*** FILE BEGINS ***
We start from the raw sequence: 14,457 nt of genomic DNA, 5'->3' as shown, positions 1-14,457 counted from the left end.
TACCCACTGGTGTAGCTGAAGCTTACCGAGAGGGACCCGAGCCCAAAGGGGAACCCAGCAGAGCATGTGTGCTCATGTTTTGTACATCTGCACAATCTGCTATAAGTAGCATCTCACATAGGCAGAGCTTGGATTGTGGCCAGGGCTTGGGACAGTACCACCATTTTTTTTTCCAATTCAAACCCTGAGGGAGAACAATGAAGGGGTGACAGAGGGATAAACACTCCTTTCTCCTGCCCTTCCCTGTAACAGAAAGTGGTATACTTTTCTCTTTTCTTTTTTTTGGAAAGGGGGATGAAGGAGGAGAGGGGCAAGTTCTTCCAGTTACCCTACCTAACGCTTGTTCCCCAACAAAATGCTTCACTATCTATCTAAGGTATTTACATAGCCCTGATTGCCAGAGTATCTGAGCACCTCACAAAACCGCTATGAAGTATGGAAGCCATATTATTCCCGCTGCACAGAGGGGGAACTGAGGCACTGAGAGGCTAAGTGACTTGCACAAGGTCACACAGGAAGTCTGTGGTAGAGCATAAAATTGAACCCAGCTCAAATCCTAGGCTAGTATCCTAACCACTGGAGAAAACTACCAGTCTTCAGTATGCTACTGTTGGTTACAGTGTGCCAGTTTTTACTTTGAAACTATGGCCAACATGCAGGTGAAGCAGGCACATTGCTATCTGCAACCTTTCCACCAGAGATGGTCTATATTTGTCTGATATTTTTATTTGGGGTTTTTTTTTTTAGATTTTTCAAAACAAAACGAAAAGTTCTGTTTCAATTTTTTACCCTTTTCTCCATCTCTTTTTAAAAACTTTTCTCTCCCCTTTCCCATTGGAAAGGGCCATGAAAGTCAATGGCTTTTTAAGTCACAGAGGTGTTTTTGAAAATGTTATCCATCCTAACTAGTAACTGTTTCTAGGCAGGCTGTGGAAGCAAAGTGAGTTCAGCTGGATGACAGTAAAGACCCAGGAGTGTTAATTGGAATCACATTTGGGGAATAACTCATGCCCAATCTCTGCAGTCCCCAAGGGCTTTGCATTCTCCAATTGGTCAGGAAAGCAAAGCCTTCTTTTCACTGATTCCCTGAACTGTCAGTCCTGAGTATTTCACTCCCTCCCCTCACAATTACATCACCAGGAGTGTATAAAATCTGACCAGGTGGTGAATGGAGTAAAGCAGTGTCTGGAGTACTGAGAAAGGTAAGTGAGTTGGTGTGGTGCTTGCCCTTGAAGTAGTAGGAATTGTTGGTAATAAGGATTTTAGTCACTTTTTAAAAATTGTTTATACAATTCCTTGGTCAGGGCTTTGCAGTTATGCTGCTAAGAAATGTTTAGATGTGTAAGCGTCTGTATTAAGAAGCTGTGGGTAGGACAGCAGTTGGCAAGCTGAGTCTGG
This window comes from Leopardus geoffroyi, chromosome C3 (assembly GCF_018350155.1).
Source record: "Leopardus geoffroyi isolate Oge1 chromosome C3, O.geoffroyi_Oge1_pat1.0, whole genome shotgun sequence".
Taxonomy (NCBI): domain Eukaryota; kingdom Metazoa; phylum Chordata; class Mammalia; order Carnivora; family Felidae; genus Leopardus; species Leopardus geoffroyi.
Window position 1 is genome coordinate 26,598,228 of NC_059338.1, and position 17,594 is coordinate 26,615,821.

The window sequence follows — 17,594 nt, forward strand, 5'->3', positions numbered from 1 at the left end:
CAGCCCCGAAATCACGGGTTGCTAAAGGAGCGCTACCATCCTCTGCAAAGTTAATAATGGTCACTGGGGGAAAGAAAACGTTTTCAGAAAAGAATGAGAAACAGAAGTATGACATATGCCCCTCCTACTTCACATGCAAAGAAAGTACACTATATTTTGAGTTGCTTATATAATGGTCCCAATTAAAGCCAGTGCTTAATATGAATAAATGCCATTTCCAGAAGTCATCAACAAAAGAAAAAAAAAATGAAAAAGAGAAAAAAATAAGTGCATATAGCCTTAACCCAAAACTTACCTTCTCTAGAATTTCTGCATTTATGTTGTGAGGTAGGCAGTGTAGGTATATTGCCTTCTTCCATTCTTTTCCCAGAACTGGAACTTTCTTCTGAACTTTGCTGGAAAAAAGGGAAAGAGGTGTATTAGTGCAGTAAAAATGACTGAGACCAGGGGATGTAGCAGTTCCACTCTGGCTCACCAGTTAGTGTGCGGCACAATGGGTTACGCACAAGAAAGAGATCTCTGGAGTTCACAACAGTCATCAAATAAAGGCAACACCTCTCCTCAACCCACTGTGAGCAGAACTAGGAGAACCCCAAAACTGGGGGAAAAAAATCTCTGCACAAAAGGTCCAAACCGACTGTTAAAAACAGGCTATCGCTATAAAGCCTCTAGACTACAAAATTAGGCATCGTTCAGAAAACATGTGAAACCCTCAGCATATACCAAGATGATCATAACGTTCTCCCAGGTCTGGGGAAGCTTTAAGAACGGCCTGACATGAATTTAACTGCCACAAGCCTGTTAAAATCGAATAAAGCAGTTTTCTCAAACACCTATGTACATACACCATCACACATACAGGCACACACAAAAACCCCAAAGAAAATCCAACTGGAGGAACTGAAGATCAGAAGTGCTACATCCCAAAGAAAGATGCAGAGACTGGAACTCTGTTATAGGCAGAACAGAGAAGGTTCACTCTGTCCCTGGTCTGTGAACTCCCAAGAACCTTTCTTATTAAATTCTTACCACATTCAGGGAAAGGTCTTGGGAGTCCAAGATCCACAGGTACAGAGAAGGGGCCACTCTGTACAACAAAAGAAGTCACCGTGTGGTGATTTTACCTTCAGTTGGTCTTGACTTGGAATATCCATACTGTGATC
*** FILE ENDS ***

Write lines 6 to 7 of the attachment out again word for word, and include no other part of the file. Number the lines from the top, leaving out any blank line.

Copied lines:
Window position 1 is genome coordinate 26,598,228 of NC_059338.1, and position 17,594 is coordinate 26,615,821.

The window sequence follows — 17,594 nt, forward strand, 5'->3', positions numbered from 1 at the left end: